Stroke length. The length of your stroke could be as short as 1/16 of an inch to 100 or more inches. Many cylinders can be ordered in exactly the stroke needed for a particular application. Some cylinder offerings are produced in finite stroke lengths that are sometimes stocked by the manufacturer for immediate delivery.
Space limitations. The physical space available for the cylinder in the application is an important consideration. Cylinders are offered in various industry standard envelope sizes defining the physical size and shape of the cylinder. ISO and NFPA publish standards that manufacturers follow. Some cylinder lines are unique to a manufacturer and not defined by a standards organization.
Speed. How fast does your cylinder need to extend or retract? At high speeds, choosing a cylinder with adjustable end-of-stroke cushioning allows for higher speeds than without cushioning. Cylinders are limited in their kinetic energy absorption ability. A cylinder used beyond those sustainable limits will likely lead to premature failure of the cylinder. That’s why many cylinder manufacturers, like Parker, publish kinetic energy rating charts to allow machine designers to confirm this important aspect of cylinder selection. The greater the moving mass and speed, the more energy absorption capability that is necessary. The mass includes not only the piston rod assembly but anything attached to the end of the piston rod.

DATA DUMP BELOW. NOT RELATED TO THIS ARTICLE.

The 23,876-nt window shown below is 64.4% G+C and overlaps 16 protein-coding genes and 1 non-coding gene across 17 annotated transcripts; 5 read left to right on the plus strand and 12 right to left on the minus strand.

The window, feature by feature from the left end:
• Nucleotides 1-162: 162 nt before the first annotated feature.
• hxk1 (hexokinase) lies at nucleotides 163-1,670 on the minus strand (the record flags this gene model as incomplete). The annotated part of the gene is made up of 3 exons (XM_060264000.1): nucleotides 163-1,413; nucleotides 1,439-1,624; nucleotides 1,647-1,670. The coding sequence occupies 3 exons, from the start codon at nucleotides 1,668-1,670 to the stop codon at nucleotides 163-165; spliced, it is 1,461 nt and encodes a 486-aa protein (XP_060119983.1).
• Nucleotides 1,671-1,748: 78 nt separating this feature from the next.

Noise. Cylinders with end-of-stroke bumpers are quieter. Many cylinder manufacturers offer bumpers for the extend and retract strokes. Bumpers are generally in the form of a rubber stop. Principally they reduce noise and offer end-of-stroke cushioning. Government agencies and other groups routinely express concerns over hearing loss in plant operators from exposure to industrial noise. Bumpers may help reduce noise levels in the plant in compliance with local regulations.